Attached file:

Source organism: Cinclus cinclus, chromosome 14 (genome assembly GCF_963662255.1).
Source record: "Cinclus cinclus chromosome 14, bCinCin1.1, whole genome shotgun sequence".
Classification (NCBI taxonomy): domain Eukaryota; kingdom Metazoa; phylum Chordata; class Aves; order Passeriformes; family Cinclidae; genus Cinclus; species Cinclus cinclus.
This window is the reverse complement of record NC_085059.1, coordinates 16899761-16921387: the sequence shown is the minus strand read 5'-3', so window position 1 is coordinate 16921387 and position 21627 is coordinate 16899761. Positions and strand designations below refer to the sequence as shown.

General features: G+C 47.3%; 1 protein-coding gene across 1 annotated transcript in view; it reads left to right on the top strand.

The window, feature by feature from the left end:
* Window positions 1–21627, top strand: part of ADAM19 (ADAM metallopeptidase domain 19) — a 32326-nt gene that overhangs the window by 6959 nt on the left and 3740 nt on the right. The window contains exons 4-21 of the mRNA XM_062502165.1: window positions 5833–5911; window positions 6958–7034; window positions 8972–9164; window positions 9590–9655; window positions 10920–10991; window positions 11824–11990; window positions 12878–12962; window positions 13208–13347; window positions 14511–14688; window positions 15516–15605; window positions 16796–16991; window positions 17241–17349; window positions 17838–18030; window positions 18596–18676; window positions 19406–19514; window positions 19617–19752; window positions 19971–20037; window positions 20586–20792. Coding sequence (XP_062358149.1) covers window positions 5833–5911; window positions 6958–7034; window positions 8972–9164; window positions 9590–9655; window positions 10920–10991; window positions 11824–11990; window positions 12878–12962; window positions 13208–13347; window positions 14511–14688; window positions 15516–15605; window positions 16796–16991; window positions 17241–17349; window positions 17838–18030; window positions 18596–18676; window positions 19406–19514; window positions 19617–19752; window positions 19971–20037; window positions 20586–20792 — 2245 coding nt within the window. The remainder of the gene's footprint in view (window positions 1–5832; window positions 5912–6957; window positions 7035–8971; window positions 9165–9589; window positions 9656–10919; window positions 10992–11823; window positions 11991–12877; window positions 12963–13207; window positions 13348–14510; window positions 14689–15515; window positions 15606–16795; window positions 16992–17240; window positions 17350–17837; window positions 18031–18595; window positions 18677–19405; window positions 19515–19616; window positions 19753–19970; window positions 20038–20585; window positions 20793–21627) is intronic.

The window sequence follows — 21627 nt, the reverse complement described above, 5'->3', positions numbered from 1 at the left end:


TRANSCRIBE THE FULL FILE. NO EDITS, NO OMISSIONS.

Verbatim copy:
Source organism: Cinclus cinclus, chromosome 14 (genome assembly GCF_963662255.1).
Source record: "Cinclus cinclus chromosome 14, bCinCin1.1, whole genome shotgun sequence".
Classification (NCBI taxonomy): domain Eukaryota; kingdom Metazoa; phylum Chordata; class Aves; order Passeriformes; family Cinclidae; genus Cinclus; species Cinclus cinclus.
This window is the reverse complement of record NC_085059.1, coordinates 16899761-16921387: the sequence shown is the minus strand read 5'-3', so window position 1 is coordinate 16921387 and position 21627 is coordinate 16899761. Positions and strand designations below refer to the sequence as shown.

General features: G+C 47.3%; 1 protein-coding gene across 1 annotated transcript in view; it reads left to right on the top strand.

The window, feature by feature from the left end:
* Window positions 1–21627, top strand: part of ADAM19 (ADAM metallopeptidase domain 19) — a 32326-nt gene that overhangs the window by 6959 nt on the left and 3740 nt on the right. The window contains exons 4-21 of the mRNA XM_062502165.1: window positions 5833–5911; window positions 6958–7034; window positions 8972–9164; window positions 9590–9655; window positions 10920–10991; window positions 11824–11990; window positions 12878–12962; window positions 13208–13347; window positions 14511–14688; window positions 15516–15605; window positions 16796–16991; window positions 17241–17349; window positions 17838–18030; window positions 18596–18676; window positions 19406–19514; window positions 19617–19752; window positions 19971–20037; window positions 20586–20792. Coding sequence (XP_062358149.1) covers window positions 5833–5911; window positions 6958–7034; window positions 8972–9164; window positions 9590–9655; window positions 10920–10991; window positions 11824–11990; window positions 12878–12962; window positions 13208–13347; window positions 14511–14688; window positions 15516–15605; window positions 16796–16991; window positions 17241–17349; window positions 17838–18030; window positions 18596–18676; window positions 19406–19514; window positions 19617–19752; window positions 19971–20037; window positions 20586–20792 — 2245 coding nt within the window. The remainder of the gene's footprint in view (window positions 1–5832; window positions 5912–6957; window positions 7035–8971; window positions 9165–9589; window positions 9656–10919; window positions 10992–11823; window positions 11991–12877; window positions 12963–13207; window positions 13348–14510; window positions 14689–15515; window positions 15606–16795; window positions 16992–17240; window positions 17350–17837; window positions 18031–18595; window positions 18677–19405; window positions 19515–19616; window positions 19753–19970; window positions 20038–20585; window positions 20793–21627) is intronic.

The window sequence follows — 21627 nt, the reverse complement described above, 5'->3', positions numbered from 1 at the left end: